FIGHTING TO SAVE THE LIVES OF THOSE  THAT SERVED THE U.S. 

On August 31th, 2021, US Military Forces departed Afghanistan. Since then, Taliban have escalated their systematic execution of all those who worked with US Forces, starting with our translators. We need your help to help save the over 160,000 SIV applicants who are awaiting Special Immigrant Visas for their service. These loyal and trustworthy Afghans served with U.S. combat veterans and need our help now more than ever. Click below to learn how you can help. 

Reach out to your members of Congress and support the Afghan Adjustment Act

SUPPORT THE AFGHAN ADJUSTMENT ACT

PROBLEM: For the tens of thousands of Afghans who have or will soon be arriving in the U.S. with humanitarian parole, safety will only be temporary.

  • Unlike refugee status or Special Immigrant Visas, humanitarian parole only temporarily allows people fleeing violence to remain in the U.S. this means they'll have to find another pathway to safety once their parole expires.

  • In all likelihood, that will mean tens of thousands of new asylum claims - a paperwork-intensive process with years-long backlogs that have prevented thousands of others from finding safety in the U.S. and strains government resources.

  • Afghans were advised to destroy documents outlining their U.S. affiliation during the chaotic withdrawal from Afghanistan to protect themselves from the Taliban. They will need that very documentation to prove their asylum claim.

  • There are not enough practicing lawyers in the U.S. - let alone those trained in asylum law - to represent Afghans arriving in the U.S..

SOLUTION: Congress must pass the Afghan Adjustment Act (AAA), which would allow Afghan parolees to seek legal permanent residence in the U.S..

  • COMPASSION: After a harrowing and life-threatening experience saving themselves and their families from violence, Afghans deserve an opportunity to rebuild their lives in safety - without the fear and limitations of uncertain immigration status and without the trauma of attempting to navigate an immigration system that is not adequately prepared for their arrival.

  • FAIRNESS: The AAA will put our new Afghan neighbors on the same legal footing they would have enjoyed had they been admitted through the U.S. resettlement program or SIV program, rather than through the chaotic and dangerous Kabul evacuation.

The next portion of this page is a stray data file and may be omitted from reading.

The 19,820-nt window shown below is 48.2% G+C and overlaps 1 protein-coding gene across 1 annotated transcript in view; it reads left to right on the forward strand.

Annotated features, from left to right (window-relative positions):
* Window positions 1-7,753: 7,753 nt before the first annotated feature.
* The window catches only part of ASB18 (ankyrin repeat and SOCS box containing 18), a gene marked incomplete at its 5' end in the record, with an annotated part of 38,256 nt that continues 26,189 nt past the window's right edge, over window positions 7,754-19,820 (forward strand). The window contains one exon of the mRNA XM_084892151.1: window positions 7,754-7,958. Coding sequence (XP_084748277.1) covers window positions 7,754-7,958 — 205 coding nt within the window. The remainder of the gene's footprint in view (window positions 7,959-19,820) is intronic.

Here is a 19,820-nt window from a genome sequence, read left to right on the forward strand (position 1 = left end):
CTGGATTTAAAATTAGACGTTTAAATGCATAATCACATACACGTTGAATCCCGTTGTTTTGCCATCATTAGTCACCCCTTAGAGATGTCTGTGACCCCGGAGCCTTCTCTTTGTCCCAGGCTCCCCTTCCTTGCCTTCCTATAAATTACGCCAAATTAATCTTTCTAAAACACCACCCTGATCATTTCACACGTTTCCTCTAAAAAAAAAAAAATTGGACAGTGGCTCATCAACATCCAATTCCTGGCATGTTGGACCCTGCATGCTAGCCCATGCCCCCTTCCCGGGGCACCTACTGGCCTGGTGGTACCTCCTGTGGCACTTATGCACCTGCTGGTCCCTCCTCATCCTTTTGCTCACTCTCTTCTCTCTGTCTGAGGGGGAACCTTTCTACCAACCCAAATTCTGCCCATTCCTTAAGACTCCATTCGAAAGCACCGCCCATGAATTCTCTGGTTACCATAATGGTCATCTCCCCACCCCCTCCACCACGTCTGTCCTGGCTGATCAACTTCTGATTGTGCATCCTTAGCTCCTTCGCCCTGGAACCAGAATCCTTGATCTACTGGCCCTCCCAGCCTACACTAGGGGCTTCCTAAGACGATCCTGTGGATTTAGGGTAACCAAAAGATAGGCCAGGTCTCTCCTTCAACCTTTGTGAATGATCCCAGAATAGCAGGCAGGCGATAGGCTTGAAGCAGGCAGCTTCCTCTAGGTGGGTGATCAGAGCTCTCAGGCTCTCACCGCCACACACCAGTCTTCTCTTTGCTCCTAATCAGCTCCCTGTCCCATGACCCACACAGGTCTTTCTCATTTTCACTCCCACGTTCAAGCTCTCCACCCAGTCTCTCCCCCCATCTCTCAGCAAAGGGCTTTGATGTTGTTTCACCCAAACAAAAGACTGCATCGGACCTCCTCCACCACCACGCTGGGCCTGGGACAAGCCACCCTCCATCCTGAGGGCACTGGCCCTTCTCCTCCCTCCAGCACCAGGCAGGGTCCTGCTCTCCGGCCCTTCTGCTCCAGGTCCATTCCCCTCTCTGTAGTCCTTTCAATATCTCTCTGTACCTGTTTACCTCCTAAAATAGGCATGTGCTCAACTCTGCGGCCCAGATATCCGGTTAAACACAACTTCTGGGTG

• DUTY: Following the chaotic U.S. withdrawal from Afghanistan, we have a profound moral obligation to assist with the resettlement of Afghan refugees.

HONOR: "Leave no one behind" doesn't end at evacuation. To fully honor our commitments to our allies and other at-risk afghans, we must ensure continuing pathways to safety so they can rebuild their lives in safety in the U.S..

LEARN ABOUT PAST U.S. WARTIME ALLY EVACUATIONS

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Vietnam - Operation New Life

In 1975, with the North Vietnamese in quick pursuit, US Soldiers, Sailors, and Airmen helped save 130,000 Vietnamese Refugees. The Ford administration supported the immigration of these Wartime allies on Guam, later bringing them to the continental US. We can't afford to wait until the last moment. We must act now.

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Kosovo - Operation Provide Refuge

In 1999, after Serbian forces attacked Pristina (Kosovo), the U.S. airlifted around 20,000 Kosovar Albanians to Fort Dix, NJ, where their eligibility for refugee status was determined. It was hailed as a new Ellis Island for Kosovo Refugees. 

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August 2021 Afghan Evacuation

The week of July 25th, 2021, saw the first evacuees from Afghanistan to U.S. soil. While this is a huge victory, current projections show only 3,000 of the 70,000+ will be evacuated. WE NEED TO DO MORE

NOTE: This AWA prediction proved to be accurate.

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Our Future

At some point in the future, we will send our military to another country. Regardless of advanced technology, we will need Wartime allies. Our actions today will send a message to those future allies that we stand by those that risk their lives for us. Interpreters are our cultural and linguistic guides.

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"Act as if what you do makes a difference. It does."

William James